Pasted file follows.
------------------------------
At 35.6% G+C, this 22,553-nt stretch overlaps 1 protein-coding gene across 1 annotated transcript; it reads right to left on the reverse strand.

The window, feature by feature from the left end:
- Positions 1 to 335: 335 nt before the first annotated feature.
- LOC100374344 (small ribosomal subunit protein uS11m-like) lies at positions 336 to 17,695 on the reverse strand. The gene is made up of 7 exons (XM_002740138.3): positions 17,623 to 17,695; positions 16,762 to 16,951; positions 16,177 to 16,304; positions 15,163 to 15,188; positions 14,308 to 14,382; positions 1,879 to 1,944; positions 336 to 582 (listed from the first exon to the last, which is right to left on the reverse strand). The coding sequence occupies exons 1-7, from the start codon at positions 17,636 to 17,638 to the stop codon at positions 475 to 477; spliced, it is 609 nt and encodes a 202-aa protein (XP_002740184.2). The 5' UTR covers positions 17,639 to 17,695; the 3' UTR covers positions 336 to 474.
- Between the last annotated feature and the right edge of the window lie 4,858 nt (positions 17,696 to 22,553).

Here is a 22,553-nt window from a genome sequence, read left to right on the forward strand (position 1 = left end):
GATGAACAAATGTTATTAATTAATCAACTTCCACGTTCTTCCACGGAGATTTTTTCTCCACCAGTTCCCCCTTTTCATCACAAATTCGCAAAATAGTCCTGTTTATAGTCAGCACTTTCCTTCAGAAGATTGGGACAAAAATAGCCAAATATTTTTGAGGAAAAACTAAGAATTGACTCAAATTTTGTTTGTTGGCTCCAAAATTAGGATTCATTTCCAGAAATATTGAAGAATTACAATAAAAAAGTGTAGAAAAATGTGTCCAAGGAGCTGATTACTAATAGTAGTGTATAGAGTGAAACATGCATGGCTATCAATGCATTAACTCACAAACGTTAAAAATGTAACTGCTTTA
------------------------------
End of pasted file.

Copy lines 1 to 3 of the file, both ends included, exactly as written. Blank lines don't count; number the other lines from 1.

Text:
At 35.6% G+C, this 22,553-nt stretch overlaps 1 protein-coding gene across 1 annotated transcript; it reads right to left on the reverse strand.

The window, feature by feature from the left end:
- Positions 1 to 335: 335 nt before the first annotated feature.